Rutgers is coming to Seattle, but not as oldest college football team

Rutgers oldest college football teamOn August 28, Washington State University will open its football season with the annual “Seattle Game,” the one home match the Cougars play each year 300 miles from their base in Pullman. (Probably for the last time, too.) The opponent in CenturyLink Field this time is Rutgers, New Jersey’s state university.

The game will be the first for Rutgers as a member of the Big Ten (which for $ome rea$on now ha$ 14 team$). You’ll probably hear a lot about the long storied history of Rutgers. Founded in 1766 with a charter signed by Ben Franklin’s illegitimate son, Rutgers is exactly twice as old as Wazzu (started in 1890), and for that matter 95 years older than Seattle’s University of Washington.

You might even hear about the participation of Rutgers in what it and many sports enthusiasts call the first college football game, against Princeton in New Brunswick, N.J., on November 6, 1869. But as the holder of two Rutgers degrees (as well as two tickets I bought for the Seattle Game), I’m here to tell you that contest was not a football game as the term is now understood in the U.S.

It was a soccer match.

That didn’t stop Rutgers from running for decades a bogus and ultimately unsuccessful campaign that college football started on the campus and that it should be the home of the College Football Home of Fame. Given the financial improprieties that plagued the hall’s official owner, the National Football Foundation, Rutgers probably ducked a bullet. The hall of fame has moved around–like, one might say, a football–and just relocated again, from South Bend, Ind., to Atlanta. In fact, the grand re-opening is scheduled for this weekend.

As a weekend referee of youth soccer for 17 years, I might fairly be accused of having a bias here. But I think it a slight against the great sport of soccer for the athletic community not to acknowledge that the famous Rutgers-Princeton encounter in 1869 had little to do with tackle football, which would not even be invented for several years thereafter.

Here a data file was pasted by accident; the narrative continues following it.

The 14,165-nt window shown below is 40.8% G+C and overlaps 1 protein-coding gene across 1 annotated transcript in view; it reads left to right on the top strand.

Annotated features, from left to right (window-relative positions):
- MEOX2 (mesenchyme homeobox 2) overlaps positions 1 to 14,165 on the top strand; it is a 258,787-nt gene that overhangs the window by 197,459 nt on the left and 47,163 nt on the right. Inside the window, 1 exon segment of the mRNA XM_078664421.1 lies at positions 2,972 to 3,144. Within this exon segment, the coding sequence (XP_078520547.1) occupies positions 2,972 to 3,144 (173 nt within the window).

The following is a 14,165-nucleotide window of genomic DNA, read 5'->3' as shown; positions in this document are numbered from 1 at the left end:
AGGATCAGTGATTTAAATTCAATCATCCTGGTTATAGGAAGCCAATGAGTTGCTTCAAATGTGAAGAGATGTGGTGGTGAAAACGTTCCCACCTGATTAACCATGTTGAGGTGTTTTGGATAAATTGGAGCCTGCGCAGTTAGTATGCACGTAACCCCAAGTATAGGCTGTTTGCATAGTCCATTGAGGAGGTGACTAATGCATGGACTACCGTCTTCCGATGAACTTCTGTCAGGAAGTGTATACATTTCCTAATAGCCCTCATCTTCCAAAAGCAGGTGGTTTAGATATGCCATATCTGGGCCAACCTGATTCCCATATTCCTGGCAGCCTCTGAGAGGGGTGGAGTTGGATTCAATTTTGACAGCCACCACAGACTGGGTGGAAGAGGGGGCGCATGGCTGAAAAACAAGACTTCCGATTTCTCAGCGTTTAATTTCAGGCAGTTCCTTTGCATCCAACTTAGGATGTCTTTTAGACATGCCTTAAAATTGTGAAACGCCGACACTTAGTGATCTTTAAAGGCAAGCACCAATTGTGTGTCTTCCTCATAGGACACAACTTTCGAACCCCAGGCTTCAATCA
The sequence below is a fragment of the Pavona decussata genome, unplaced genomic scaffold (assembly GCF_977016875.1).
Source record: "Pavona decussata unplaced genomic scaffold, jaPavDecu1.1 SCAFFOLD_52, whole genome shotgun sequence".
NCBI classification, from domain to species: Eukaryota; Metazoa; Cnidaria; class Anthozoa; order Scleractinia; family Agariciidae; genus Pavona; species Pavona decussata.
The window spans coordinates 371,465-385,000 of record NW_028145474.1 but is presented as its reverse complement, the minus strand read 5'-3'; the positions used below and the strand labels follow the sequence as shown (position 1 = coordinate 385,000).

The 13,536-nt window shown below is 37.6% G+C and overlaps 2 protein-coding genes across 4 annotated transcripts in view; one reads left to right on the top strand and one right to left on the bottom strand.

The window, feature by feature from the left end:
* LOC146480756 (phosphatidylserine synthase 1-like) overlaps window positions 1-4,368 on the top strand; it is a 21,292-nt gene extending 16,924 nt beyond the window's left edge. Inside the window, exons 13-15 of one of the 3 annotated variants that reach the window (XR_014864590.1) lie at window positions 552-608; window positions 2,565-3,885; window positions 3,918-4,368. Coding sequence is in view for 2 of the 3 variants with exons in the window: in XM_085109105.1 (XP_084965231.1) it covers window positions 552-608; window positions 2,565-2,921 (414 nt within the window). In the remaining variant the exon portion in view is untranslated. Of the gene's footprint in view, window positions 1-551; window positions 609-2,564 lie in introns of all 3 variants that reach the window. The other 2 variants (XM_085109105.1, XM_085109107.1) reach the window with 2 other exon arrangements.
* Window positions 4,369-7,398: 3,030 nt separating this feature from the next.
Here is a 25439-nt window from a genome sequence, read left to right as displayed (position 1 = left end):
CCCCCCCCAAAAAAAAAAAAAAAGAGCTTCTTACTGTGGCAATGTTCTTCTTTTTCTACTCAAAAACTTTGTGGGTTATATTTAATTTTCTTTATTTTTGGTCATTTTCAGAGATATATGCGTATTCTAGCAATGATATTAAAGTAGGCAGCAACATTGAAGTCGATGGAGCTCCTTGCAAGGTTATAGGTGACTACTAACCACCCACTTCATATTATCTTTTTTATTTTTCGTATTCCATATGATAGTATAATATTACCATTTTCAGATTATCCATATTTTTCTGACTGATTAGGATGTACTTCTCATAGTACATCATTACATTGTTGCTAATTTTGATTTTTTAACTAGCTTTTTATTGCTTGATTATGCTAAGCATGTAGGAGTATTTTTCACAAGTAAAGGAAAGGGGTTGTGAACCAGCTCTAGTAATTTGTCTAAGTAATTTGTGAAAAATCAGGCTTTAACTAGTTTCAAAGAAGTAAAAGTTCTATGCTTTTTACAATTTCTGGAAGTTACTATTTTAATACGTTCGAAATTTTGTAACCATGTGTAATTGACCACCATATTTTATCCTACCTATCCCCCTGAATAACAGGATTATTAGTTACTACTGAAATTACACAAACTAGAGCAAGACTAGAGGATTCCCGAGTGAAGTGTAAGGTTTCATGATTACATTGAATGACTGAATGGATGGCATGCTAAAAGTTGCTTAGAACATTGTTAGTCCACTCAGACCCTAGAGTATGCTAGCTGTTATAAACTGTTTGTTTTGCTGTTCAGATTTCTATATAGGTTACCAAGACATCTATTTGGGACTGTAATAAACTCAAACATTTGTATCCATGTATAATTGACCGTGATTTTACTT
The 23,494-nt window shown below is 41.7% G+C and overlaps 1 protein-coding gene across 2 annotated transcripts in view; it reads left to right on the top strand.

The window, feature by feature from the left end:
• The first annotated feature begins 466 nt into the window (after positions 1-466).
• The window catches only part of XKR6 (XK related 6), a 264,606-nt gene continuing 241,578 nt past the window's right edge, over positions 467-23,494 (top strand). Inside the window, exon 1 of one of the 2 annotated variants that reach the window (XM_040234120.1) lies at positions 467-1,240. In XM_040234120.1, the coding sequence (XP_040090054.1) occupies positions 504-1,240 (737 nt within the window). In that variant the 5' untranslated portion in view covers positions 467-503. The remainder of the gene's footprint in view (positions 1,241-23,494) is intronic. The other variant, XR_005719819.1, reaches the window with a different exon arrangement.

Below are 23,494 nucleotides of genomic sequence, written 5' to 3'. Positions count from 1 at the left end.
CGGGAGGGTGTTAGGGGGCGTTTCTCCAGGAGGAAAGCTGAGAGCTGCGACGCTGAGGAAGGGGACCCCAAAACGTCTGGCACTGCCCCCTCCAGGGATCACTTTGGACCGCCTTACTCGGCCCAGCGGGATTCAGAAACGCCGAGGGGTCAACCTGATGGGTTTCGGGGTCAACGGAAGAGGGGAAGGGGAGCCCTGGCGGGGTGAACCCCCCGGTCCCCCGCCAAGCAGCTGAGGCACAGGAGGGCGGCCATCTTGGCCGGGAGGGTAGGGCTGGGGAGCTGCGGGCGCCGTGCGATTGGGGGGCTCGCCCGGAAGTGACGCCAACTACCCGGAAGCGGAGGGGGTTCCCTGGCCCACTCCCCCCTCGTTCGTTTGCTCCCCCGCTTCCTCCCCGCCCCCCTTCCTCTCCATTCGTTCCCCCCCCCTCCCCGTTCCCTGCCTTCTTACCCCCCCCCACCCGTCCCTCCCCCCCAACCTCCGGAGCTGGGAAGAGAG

What follows is my New To Seattle take on the back story, which–plug plug–is liberally borrowed from a novel I’ve written, entitled OFFSIDE: A Mystery–scheduled for publication this fall.

The Rutgers-Princeton match came about six years after rival football factions met in a London pub and during a series of meetings hashed out formal rules for soccer under the umbrella of the newly formed Football Association. (Soccer, in case you wonder, is an abbreviated corruption derived from the term “asSOCiation footballER.”) The set of rules, or laws as they were called, was an amazingly brief six pages long and finalized just 19 days after the world’s most famous amazingly brief speech, Lincoln’s Gettysburg Address. The laws greatly restricted the use of hands. Those who objected to the new rules went off and developed their own sport: rugby.

On our side of the Atlantic, students at elite East Coast colleges for much of the 19th century’s first half had staged intramural but not inter-scholastic contests of football, as the basic sport of kicking a ball with a foot was called. Some administrations were not pleased. At various times Columbia and Harvard banned the sport.